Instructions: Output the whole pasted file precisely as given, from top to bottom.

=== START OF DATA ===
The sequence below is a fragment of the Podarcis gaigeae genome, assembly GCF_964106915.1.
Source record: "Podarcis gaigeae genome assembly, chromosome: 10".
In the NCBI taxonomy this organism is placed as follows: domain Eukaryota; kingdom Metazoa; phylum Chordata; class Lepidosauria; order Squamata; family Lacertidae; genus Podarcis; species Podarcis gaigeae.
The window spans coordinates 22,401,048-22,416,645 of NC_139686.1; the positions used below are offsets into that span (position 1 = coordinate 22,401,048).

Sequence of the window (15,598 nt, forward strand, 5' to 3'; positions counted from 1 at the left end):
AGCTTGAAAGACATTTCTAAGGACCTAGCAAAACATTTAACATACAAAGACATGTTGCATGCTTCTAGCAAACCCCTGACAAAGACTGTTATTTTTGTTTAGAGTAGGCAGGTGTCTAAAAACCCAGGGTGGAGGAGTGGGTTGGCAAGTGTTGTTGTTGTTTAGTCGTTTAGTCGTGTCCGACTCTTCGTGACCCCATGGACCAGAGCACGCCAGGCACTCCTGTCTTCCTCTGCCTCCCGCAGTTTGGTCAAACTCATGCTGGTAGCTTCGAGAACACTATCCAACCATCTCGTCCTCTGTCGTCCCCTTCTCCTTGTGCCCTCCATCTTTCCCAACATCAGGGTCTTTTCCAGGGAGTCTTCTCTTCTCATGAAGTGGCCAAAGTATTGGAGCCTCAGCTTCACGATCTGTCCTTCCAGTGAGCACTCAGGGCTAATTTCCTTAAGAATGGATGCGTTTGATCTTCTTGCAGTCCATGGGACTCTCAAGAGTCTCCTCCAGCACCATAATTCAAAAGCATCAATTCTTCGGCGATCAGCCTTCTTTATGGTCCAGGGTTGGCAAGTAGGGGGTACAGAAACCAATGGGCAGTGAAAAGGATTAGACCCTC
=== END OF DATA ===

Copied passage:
The sequence below is a fragment of the Podarcis gaigeae genome, assembly GCF_964106915.1.
Source record: "Podarcis gaigeae genome assembly, chromosome: 10".
In the NCBI taxonomy this organism is placed as follows: domain Eukaryota; kingdom Metazoa; phylum Chordata; class Lepidosauria; order Squamata; family Lacertidae; genus Podarcis; species Podarcis gaigeae.
The window spans coordinates 22,401,048-22,416,645 of NC_139686.1; the positions used below are offsets into that span (position 1 = coordinate 22,401,048).

Sequence of the window (15,598 nt, forward strand, 5' to 3'; positions counted from 1 at the left end):
AGCTTGAAAGACATTTCTAAGGACCTAGCAAAACATTTAACATACAAAGACATGTTGCATGCTTCTAGCAAACCCCTGACAAAGACTGTTATTTTTGTTTAGAGTAGGCAGGTGTCTAAAAACCCAGGGTGGAGGAGTGGGTTGGCAAGTGTTGTTGTTGTTTAGTCGTTTAGTCGTGTCCGACTCTTCGTGACCCCATGGACCAGAGCACGCCAGGCACTCCTGTCTTCCTCTGCCTCCCGCAGTTTGGTCAAACTCATGCTGGTAGCTTCGAGAACACTATCCAACCATCTCGTCCTCTGTCGTCCCCTTCTCCTTGTGCCCTCCATCTTTCCCAACATCAGGGTCTTTTCCAGGGAGTCTTCTCTTCTCATGAAGTGGCCAAAGTATTGGAGCCTCAGCTTCACGATCTGTCCTTCCAGTGAGCACTCAGGGCTAATTTCCTTAAGAATGGATGCGTTTGATCTTCTTGCAGTCCATGGGACTCTCAAGAGTCTCCTCCAGCACCATAATTCAAAAGCATCAATTCTTCGGCGATCAGCCTTCTTTATGGTCCAGGGTTGGCAAGTAGGGGGTACAGAAACCAATGGGCAGTGAAAAGGATTAGACCCTC